I recently watched “Four Hours at the Capitol” and was shocked by how terrible things got in D.C. I had read the news and had seen the immense stupidity of the “QAnon Shaman” and footage of people smoking joints in the rotunda, but I hadn’t comprehended how truly awful that day was until I watched this film. Previously, I made the simple assumption that the people at the Capitol were a small group of extremist, Trump touting fools, but I did not comprehend how many individuals actually participated in January 6th’s events. It seemed surreal and idiotic to me, that those people thought they would somehow reap benefits from their behavior, that they were going to prove that the election was somehow rigged through their violence and disrespect. I believe there are times where extreme action can be of benefit to the masses and revolt can be an act of justice, and I don’t have a lot of trust or faith in our government, but the insurrection revealed to me that several thousand people believed in what had been transpiring there, not just a small crowd of backwards thinking individuals. These events made it abundantly clear that the United States’ democracy is crumbling, and it seems to have been fuel for the events which transpired in Brazil.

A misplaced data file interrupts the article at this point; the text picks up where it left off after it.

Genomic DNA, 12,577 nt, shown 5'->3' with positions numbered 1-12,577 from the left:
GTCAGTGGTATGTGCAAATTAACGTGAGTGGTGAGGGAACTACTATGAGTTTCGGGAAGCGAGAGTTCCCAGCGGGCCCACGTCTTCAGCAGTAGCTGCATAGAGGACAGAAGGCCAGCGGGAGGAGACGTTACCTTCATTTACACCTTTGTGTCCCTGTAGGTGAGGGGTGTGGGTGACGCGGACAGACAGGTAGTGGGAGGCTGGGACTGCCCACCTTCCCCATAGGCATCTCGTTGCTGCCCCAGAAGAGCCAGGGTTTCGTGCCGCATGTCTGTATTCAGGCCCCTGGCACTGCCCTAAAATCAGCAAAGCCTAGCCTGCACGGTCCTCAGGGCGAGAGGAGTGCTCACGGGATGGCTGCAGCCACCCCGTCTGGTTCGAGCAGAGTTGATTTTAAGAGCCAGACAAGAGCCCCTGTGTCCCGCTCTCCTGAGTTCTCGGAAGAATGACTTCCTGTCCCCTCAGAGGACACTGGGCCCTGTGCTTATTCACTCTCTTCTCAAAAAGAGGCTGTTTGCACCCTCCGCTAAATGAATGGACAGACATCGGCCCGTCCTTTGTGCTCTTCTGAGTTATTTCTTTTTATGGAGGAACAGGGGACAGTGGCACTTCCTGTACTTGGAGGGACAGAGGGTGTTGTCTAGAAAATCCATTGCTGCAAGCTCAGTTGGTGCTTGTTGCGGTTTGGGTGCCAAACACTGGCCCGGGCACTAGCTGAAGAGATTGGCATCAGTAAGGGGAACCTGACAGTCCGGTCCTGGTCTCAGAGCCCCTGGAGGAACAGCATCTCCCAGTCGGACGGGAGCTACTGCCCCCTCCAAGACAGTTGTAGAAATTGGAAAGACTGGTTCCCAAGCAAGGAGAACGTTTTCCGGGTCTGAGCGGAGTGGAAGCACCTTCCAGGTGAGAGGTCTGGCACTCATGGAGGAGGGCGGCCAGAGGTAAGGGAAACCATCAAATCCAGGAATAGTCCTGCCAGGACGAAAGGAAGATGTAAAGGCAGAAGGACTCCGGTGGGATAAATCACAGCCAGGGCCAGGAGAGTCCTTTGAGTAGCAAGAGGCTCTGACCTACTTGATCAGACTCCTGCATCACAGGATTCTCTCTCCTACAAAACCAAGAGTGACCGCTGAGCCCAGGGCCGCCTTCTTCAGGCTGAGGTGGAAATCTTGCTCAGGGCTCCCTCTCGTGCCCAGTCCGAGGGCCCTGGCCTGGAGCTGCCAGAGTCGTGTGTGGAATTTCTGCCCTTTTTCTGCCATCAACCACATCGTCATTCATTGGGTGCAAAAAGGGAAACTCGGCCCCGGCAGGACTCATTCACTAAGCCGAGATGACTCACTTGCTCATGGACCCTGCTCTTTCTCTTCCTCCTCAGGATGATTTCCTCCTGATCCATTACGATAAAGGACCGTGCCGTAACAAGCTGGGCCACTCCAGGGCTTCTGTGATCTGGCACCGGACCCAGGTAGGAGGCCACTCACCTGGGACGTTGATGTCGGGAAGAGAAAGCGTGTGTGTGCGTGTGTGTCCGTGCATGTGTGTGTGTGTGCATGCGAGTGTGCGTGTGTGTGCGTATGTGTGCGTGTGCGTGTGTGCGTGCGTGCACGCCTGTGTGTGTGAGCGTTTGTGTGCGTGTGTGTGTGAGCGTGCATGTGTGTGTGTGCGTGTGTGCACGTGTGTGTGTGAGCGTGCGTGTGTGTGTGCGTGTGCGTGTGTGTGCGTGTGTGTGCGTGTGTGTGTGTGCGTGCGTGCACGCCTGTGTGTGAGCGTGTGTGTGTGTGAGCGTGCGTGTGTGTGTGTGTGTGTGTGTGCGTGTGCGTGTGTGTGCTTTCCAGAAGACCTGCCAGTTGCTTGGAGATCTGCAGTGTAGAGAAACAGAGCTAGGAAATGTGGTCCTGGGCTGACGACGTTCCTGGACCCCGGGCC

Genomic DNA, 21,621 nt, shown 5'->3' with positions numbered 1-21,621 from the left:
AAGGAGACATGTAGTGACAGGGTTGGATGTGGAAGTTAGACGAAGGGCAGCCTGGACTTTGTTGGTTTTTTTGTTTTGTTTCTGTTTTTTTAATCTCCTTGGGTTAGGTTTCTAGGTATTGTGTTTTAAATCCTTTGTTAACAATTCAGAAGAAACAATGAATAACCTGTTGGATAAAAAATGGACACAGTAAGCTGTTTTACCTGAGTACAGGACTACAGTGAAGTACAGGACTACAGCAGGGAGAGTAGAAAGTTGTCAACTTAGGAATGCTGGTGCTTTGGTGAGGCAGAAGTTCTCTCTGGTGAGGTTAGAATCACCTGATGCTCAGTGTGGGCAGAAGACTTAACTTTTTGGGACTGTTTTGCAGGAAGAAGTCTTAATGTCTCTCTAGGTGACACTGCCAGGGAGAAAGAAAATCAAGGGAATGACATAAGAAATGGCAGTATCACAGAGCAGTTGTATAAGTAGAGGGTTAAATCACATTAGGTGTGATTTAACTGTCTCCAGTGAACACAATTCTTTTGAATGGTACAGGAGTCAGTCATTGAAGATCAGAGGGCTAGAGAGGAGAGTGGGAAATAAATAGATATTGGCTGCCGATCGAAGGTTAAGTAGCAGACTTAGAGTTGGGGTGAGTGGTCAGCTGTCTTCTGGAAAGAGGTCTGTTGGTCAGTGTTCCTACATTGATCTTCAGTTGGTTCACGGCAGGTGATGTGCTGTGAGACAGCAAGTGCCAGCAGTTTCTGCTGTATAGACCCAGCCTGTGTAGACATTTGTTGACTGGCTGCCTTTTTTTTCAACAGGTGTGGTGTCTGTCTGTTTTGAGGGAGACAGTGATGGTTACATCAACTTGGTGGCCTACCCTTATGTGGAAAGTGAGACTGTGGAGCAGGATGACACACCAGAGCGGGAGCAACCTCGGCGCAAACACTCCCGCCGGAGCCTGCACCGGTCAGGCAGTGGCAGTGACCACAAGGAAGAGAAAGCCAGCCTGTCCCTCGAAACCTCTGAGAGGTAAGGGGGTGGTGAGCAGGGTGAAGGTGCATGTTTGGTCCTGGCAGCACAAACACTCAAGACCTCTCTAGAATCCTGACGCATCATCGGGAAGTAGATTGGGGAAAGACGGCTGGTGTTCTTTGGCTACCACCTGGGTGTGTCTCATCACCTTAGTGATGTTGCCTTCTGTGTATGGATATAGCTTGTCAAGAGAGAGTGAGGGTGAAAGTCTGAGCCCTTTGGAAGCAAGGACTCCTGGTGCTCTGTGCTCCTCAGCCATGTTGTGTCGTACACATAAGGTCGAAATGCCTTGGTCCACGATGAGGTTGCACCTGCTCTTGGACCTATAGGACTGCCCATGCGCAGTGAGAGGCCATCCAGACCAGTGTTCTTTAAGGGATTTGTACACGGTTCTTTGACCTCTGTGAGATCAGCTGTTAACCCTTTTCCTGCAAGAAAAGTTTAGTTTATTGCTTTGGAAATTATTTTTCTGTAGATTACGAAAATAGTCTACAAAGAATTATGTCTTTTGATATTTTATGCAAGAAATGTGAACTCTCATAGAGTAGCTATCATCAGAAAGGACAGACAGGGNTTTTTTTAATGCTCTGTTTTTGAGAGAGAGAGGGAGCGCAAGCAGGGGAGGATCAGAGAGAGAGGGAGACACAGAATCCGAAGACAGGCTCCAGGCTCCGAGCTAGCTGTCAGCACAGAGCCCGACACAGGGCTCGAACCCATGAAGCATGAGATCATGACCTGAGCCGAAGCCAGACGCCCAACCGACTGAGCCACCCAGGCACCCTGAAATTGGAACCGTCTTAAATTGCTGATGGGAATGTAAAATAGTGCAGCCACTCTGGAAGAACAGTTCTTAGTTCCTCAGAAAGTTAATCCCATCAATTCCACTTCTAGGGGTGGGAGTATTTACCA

Bolsonaro’s departure from the Brazilian government as the catalyst to Brazil’s Capital riots is equivalent to the insurrection which followed Trumps’ loss of power in the US. Bolsonaro is often referred to as the “Trump of the Tropics,” indicating the commonalities between these conservative leaders, and what is even more concerning to me is that alt-right figure, Steve Bannon, has made statements in support of the attack on the Brazilian capital. I believe rugged individualism contributes to these sorts of events. Capitalism leads to individualism and “survival of the fittest,” and many believe they are entitled and more deserving of the resources they acquire than others. The Calvinistic roots of our society inform current attitudes of many right-wing people. Determinism removes the values of community and gives permission to believe some people simply “deserve” things that others don’t. That it is somehow someone’s karma or God-delivered fate to struggle and be born into poverty or to have to endure other challenges. Individualism places blame on anyone who isn’t living in alignment with the productivity culture we are forced into. Americans took the land from a communalist society and turned this country into one of slavery, colonialism, capitalism, consumerism. Individualism is certainly polarizing.